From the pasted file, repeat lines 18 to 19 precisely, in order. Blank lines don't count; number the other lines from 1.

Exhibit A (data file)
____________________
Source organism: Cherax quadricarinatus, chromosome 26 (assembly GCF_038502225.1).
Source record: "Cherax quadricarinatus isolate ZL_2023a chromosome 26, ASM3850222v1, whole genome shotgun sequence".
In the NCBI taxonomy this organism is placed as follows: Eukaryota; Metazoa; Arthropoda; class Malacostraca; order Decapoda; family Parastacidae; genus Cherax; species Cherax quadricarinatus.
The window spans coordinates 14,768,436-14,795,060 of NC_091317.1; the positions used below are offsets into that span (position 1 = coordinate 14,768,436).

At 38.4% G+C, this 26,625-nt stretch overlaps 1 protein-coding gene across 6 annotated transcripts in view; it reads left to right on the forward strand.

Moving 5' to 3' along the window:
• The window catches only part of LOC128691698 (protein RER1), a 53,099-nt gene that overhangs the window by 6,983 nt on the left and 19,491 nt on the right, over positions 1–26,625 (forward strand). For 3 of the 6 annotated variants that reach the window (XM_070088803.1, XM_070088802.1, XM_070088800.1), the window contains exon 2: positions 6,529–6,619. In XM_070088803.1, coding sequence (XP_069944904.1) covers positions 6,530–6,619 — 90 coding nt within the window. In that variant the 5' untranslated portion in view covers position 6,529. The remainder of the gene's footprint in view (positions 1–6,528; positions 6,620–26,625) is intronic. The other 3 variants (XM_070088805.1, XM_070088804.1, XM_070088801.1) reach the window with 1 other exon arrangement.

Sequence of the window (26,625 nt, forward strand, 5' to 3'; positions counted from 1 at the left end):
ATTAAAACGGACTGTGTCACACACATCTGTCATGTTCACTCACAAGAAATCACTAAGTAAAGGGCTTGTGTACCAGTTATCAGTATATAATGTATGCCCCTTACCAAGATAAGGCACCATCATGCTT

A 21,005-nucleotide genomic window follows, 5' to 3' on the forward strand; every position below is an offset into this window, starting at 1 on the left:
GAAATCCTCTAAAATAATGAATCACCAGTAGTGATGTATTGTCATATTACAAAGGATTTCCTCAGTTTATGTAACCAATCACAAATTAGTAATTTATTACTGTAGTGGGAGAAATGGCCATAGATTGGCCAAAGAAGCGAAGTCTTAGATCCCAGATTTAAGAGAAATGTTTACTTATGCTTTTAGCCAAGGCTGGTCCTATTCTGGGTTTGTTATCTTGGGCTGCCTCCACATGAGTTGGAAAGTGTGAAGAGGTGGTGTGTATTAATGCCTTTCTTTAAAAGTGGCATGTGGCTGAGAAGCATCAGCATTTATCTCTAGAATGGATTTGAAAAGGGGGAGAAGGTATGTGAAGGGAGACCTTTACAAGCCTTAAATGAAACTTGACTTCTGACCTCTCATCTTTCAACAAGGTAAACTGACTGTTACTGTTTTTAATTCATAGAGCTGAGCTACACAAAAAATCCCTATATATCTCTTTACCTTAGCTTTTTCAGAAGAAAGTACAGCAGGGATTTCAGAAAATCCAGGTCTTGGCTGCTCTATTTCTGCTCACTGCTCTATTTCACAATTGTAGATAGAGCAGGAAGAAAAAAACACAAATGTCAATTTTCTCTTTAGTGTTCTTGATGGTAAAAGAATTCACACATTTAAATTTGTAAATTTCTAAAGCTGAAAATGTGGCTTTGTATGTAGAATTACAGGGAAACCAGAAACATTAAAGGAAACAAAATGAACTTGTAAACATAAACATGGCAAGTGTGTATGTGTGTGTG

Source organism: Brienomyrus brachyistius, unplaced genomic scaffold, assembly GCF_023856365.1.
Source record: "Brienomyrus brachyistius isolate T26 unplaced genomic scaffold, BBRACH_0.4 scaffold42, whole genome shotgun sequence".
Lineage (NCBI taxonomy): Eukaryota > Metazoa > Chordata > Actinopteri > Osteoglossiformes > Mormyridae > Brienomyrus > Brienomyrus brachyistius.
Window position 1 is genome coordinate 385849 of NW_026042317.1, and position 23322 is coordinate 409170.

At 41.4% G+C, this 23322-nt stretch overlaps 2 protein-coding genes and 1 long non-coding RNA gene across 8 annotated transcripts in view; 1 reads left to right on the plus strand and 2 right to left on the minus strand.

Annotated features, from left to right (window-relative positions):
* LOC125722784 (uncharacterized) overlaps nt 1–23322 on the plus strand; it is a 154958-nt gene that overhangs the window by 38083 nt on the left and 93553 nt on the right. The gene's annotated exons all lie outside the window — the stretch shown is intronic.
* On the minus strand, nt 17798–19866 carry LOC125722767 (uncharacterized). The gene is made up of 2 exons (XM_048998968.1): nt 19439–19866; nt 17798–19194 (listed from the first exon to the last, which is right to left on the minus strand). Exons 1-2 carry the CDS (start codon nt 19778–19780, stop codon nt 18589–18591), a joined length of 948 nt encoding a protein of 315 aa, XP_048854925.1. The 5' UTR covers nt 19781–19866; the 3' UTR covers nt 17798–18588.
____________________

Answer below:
* LOC125722784 (uncharacterized) overlaps nt 1–23322 on the plus strand; it is a 154958-nt gene that overhangs the window by 38083 nt on the left and 93553 nt on the right. The gene's annotated exons all lie outside the window — the stretch shown is intronic.
* On the minus strand, nt 17798–19866 carry LOC125722767 (uncharacterized). The gene is made up of 2 exons (XM_048998968.1): nt 19439–19866; nt 17798–19194 (listed from the first exon to the last, which is right to left on the minus strand). Exons 1-2 carry the CDS (start codon nt 19778–19780, stop codon nt 18589–18591), a joined length of 948 nt encoding a protein of 315 aa, XP_048854925.1. The 5' UTR covers nt 19781–19866; the 3' UTR covers nt 17798–18588.